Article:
From what I’ve seen, GitHub does a great job of centralizing the more “fundamental” access control checks (such as restricting access to private repositories) without reimplementing the checks in every single endpoint. However, it seems like there’s still some room for improvement in the validity checks for features with more nuanced access controls, such as fork collaboration.


As always, the GitHub security team was a pleasure to work with.

  • 2016-09-07 Choongwoo Han discovered an extremely similar issue to the first one described in this blogpost, and reported it to GitHub. The issue was ostensibly fixed soon afterwards. I’m unsure whether the fix was incomplete at the time, or whether it regressed later.
  • 2021-01-22 05:29:45 UTC I reported the first issue from this post (getting write access to arbitrary forks by creating pull requests from their branches) to GitHub’s bug bounty program via HackerOne.
  • 2021-01-22 18:28:42 UTC Issue confirmed by GitHub security team
  • 2021-01-24 00:17:59 UTC I reported the second issue from this post (enabling fork collaboration on other peoples’ pull requests) to GitHub via HackerOne.
  • 2021-01-25 17:36:56 UTC Initial response from GitHub security team on the second issue, mentioning that the issue was being looked into
  • 2021-01-25 19:57:23 UTC GitHub determined that the fix/root cause was the same for both issues. They expressed appreciation for filing the second issue as an additional testcase, but they decided to treat it as a duplicate for the purposes of a bug bounty.
  • 2021-01-27 19:51:30 UTC Patch deployed on, GitHub replied on HackerOne to double-check that the issue was resolved
  • 2021-01-28 01:18:32 UTC I replied on HackerOne noting that the first issue was resolved, but the second issue still appeared to be exploitable.

    At this point, GitHub’s claim that the fix was the same for both issues seemed kind of dubious, given that the first issue was fixed and the second wasn’t. To their credit, GitHub acknowledged the error and reversed that determination. (It seems like the root cause for the second issue was slightly different from what they originally suspected.).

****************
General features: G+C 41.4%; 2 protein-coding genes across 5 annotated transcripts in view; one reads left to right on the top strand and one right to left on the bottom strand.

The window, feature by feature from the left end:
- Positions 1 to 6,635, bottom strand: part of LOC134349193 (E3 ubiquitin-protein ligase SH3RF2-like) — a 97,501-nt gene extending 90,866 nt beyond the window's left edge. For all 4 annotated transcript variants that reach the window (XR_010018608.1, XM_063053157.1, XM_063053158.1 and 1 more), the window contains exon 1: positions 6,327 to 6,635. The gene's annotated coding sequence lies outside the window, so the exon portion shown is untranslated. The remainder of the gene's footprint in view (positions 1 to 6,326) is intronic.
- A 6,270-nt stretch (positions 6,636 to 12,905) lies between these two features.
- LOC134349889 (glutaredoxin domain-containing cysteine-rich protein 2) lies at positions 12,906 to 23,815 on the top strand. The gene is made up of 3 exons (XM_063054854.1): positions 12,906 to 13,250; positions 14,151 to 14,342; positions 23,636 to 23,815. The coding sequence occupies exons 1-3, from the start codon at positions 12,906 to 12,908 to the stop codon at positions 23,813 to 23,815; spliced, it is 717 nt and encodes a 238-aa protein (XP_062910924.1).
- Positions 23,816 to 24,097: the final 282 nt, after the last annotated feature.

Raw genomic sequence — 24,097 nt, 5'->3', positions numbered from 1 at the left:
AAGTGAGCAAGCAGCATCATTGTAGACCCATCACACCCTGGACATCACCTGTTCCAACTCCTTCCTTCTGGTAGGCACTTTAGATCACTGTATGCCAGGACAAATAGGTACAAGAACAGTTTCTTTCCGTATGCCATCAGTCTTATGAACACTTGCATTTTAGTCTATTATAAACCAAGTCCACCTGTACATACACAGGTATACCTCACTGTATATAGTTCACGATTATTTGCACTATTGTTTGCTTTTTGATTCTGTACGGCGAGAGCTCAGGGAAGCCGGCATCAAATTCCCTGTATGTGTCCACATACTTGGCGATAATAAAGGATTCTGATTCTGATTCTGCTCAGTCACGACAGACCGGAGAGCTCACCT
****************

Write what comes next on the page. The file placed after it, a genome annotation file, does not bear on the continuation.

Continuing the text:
• 2021-01-28 17:22:02 UTC GitHub reopened the second issue on HackerOne
  • 2021-01-28 22:44:10 UTC Fix for the second issue deployed on GitHub replied on HackerOne to double-check that the second issue was resolved. As far as I can tell, the fix was complete this time.
  • 2021-03-02, around 20:45 UTC GitHub Enterprise Server 3.0.1, 2.22.7, 2.21.15, and 2.20.24 were released with fixes for both issues, as CVE-2021-22861 and CVE-2021-22863 respectively.
  • 2021-03-02 22:29:32 UTC GitHub awarded a $20000 bounty for the first issue
  • 2021-03-02 22:26:36 UTC GitHub awarded a $10000 bounty for the second issue

  1. Apparently, this would have granted write access to any public repository until December 2020, but then something changed and narrowed the vulnerability to only include fork repositories. Based on GitHub’s CVE description as well as the bounty amount, I suspect that GitHub Enterprise Server still had the older, more severe version of the vulnerability. I’m unsure about the specifics of what caused the behavior change in December, although I suspect it might have been a bug